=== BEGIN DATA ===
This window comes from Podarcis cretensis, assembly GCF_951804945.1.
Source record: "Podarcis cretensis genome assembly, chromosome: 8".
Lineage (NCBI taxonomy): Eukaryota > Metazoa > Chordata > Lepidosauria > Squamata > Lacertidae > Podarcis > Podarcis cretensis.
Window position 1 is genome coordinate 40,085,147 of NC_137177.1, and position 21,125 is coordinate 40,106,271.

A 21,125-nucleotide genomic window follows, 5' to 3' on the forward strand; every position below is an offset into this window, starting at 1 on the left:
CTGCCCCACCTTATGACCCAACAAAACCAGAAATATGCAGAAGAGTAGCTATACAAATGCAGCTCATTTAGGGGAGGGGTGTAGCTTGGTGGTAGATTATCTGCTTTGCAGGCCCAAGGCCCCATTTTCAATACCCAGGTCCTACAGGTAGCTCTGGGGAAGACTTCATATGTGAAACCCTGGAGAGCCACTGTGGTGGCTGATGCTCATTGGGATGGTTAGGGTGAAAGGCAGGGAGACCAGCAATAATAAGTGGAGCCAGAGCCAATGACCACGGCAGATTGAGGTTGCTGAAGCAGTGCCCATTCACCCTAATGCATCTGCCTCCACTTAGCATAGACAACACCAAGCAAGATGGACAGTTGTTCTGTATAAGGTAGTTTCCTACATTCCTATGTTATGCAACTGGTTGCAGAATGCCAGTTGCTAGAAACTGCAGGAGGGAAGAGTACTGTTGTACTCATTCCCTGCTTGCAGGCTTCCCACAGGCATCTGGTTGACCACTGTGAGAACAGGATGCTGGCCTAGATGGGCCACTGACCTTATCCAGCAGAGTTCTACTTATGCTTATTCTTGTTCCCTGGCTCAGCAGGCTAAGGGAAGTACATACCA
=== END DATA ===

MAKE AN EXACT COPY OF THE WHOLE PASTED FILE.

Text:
This window comes from Podarcis cretensis, assembly GCF_951804945.1.
Source record: "Podarcis cretensis genome assembly, chromosome: 8".
Lineage (NCBI taxonomy): Eukaryota > Metazoa > Chordata > Lepidosauria > Squamata > Lacertidae > Podarcis > Podarcis cretensis.
Window position 1 is genome coordinate 40,085,147 of NC_137177.1, and position 21,125 is coordinate 40,106,271.

A 21,125-nucleotide genomic window follows, 5' to 3' on the forward strand; every position below is an offset into this window, starting at 1 on the left:
CTGCCCCACCTTATGACCCAACAAAACCAGAAATATGCAGAAGAGTAGCTATACAAATGCAGCTCATTTAGGGGAGGGGTGTAGCTTGGTGGTAGATTATCTGCTTTGCAGGCCCAAGGCCCCATTTTCAATACCCAGGTCCTACAGGTAGCTCTGGGGAAGACTTCATATGTGAAACCCTGGAGAGCCACTGTGGTGGCTGATGCTCATTGGGATGGTTAGGGTGAAAGGCAGGGAGACCAGCAATAATAAGTGGAGCCAGAGCCAATGACCACGGCAGATTGAGGTTGCTGAAGCAGTGCCCATTCACCCTAATGCATCTGCCTCCACTTAGCATAGACAACACCAAGCAAGATGGACAGTTGTTCTGTATAAGGTAGTTTCCTACATTCCTATGTTATGCAACTGGTTGCAGAATGCCAGTTGCTAGAAACTGCAGGAGGGAAGAGTACTGTTGTACTCATTCCCTGCTTGCAGGCTTCCCACAGGCATCTGGTTGACCACTGTGAGAACAGGATGCTGGCCTAGATGGGCCACTGACCTTATCCAGCAGAGTTCTACTTATGCTTATTCTTGTTCCCTGGCTCAGCAGGCTAAGGGAAGTACATACCA